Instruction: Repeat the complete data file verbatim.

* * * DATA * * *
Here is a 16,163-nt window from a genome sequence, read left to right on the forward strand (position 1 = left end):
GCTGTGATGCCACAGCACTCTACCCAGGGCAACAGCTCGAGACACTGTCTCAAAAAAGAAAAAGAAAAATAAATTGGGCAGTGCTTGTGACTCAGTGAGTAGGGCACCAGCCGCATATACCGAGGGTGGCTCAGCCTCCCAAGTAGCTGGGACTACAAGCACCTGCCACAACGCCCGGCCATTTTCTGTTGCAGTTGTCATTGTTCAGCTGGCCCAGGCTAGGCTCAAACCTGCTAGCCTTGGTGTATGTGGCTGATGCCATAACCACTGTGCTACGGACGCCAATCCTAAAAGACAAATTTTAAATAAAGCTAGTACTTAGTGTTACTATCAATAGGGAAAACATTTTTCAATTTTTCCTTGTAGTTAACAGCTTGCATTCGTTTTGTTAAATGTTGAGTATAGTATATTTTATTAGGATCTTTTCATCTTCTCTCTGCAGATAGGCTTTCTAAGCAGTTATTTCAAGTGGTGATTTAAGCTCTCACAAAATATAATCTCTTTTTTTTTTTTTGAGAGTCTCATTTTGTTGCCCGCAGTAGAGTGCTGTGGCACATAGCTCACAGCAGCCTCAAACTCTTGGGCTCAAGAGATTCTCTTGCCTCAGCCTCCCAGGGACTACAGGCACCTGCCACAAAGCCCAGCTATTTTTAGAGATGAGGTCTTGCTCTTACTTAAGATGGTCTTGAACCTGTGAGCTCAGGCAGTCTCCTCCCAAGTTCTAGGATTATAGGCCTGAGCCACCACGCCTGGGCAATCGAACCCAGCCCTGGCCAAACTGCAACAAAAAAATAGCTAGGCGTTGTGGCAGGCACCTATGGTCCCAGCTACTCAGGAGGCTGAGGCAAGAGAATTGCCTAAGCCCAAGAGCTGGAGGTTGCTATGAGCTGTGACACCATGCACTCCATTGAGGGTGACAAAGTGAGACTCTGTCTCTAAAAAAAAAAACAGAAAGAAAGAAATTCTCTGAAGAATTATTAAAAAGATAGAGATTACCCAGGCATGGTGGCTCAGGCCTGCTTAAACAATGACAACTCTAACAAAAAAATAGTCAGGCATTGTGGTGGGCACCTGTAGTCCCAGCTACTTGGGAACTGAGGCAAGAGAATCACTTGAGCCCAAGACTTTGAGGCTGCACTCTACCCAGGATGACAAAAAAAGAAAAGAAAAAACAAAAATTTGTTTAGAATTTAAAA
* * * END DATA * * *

Here is a 16,163-nt window from a genome sequence, read left to right on the forward strand (position 1 = left end):
GCTGTGATGCCACAGCACTCTACCCAGGGCAACAGCTCGAGACACTGTCTCAAAAAAGAAAAAGAAAAATAAATTGGGCAGTGCTTGTGACTCAGTGAGTAGGGCACCAGCCGCATATACCGAGGGTGGCTCAGCCTCCCAAGTAGCTGGGACTACAAGCACCTGCCACAACGCCCGGCCATTTTCTGTTGCAGTTGTCATTGTTCAGCTGGCCCAGGCTAGGCTCAAACCTGCTAGCCTTGGTGTATGTGGCTGATGCCATAACCACTGTGCTACGGACGCCAATCCTAAAAGACAAATTTTAAATAAAGCTAGTACTTAGTGTTACTATCAATAGGGAAAACATTTTTCAATTTTTCCTTGTAGTTAACAGCTTGCATTCGTTTTGTTAAATGTTGAGTATAGTATATTTTATTAGGATCTTTTCATCTTCTCTCTGCAGATAGGCTTTCTAAGCAGTTATTTCAAGTGGTGATTTAAGCTCTCACAAAATATAATCTCTTTTTTTTTTTTTGAGAGTCTCATTTTGTTGCCCGCAGTAGAGTGCTGTGGCACATAGCTCACAGCAGCCTCAAACTCTTGGGCTCAAGAGATTCTCTTGCCTCAGCCTCCCAGGGACTACAGGCACCTGCCACAAAGCCCAGCTATTTTTAGAGATGAGGTCTTGCTCTTACTTAAGATGGTCTTGAACCTGTGAGCTCAGGCAGTCTCCTCCCAAGTTCTAGGATTATAGGCCTGAGCCACCACGCCTGGGCAATCGAACCCAGCCCTGGCCAAACTGCAACAAAAAAATAGCTAGGCGTTGTGGCAGGCACCTATGGTCCCAGCTACTCAGGAGGCTGAGGCAAGAGAATTGCCTAAGCCCAAGAGCTGGAGGTTGCTATGAGCTGTGACACCATGCACTCCATTGAGGGTGACAAAGTGAGACTCTGTCTCTAAAAAAAAAAACAGAAAGAAAGAAATTCTCTGAAGAATTATTAAAAAGATAGAGATTACCCAGGCATGGTGGCTCAGGCCTGCTTAAACAATGACAACTCTAACAAAAAAATAGTCAGGCATTGTGGTGGGCACCTGTAGTCCCAGCTACTTGGGAACTGAGGCAAGAGAATCACTTGAGCCCAAGACTTTGAGGCTGCACTCTACCCAGGATGACAAAAAAAGAAAAGAAAAAACAAAAATTTGTTTAGAATTTAAAA